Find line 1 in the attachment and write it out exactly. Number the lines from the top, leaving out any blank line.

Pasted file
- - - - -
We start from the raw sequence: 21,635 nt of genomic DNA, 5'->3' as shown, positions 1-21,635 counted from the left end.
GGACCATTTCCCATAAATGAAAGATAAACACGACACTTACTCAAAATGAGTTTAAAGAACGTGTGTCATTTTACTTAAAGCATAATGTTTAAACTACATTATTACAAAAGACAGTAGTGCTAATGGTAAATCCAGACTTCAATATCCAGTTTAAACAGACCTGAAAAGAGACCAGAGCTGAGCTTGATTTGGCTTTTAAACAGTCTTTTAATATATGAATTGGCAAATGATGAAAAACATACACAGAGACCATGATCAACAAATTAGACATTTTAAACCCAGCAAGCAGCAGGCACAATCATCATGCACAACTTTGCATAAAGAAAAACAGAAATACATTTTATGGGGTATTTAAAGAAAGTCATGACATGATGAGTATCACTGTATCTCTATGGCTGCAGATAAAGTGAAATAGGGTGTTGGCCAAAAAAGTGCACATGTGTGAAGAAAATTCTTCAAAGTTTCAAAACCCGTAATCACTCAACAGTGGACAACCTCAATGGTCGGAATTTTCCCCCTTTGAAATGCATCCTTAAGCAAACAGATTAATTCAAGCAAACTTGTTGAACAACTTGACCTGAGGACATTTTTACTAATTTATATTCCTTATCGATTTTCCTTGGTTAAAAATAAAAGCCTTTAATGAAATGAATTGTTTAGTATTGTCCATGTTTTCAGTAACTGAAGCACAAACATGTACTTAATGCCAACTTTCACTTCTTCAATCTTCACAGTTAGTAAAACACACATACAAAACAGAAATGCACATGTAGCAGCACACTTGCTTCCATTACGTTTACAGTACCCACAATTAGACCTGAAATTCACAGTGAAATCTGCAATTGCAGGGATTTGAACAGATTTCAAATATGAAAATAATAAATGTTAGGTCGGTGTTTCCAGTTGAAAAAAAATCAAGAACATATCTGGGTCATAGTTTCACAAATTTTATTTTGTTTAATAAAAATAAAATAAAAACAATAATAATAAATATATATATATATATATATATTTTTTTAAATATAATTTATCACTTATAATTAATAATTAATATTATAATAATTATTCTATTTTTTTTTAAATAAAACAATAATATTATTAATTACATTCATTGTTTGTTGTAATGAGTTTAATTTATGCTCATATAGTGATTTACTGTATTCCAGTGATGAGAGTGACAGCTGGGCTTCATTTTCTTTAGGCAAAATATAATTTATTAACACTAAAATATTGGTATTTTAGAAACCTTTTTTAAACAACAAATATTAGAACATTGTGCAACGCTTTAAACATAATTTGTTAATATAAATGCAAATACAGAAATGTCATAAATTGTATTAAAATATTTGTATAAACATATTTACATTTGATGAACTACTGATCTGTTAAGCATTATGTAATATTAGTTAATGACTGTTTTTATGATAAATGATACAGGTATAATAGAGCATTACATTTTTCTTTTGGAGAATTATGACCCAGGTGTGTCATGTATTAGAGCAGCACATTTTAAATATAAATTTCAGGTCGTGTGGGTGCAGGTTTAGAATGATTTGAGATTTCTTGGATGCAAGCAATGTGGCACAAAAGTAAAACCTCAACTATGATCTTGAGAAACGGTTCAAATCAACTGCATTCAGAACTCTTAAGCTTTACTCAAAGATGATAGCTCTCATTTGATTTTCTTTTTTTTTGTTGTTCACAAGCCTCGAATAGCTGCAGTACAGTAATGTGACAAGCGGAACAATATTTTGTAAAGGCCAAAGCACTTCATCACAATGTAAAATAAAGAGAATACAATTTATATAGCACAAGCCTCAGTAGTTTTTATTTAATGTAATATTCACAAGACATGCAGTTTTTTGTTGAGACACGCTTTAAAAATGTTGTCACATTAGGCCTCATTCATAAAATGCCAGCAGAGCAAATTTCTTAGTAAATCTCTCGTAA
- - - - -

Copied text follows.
We start from the raw sequence: 21,635 nt of genomic DNA, 5'->3' as shown, positions 1-21,635 counted from the left end.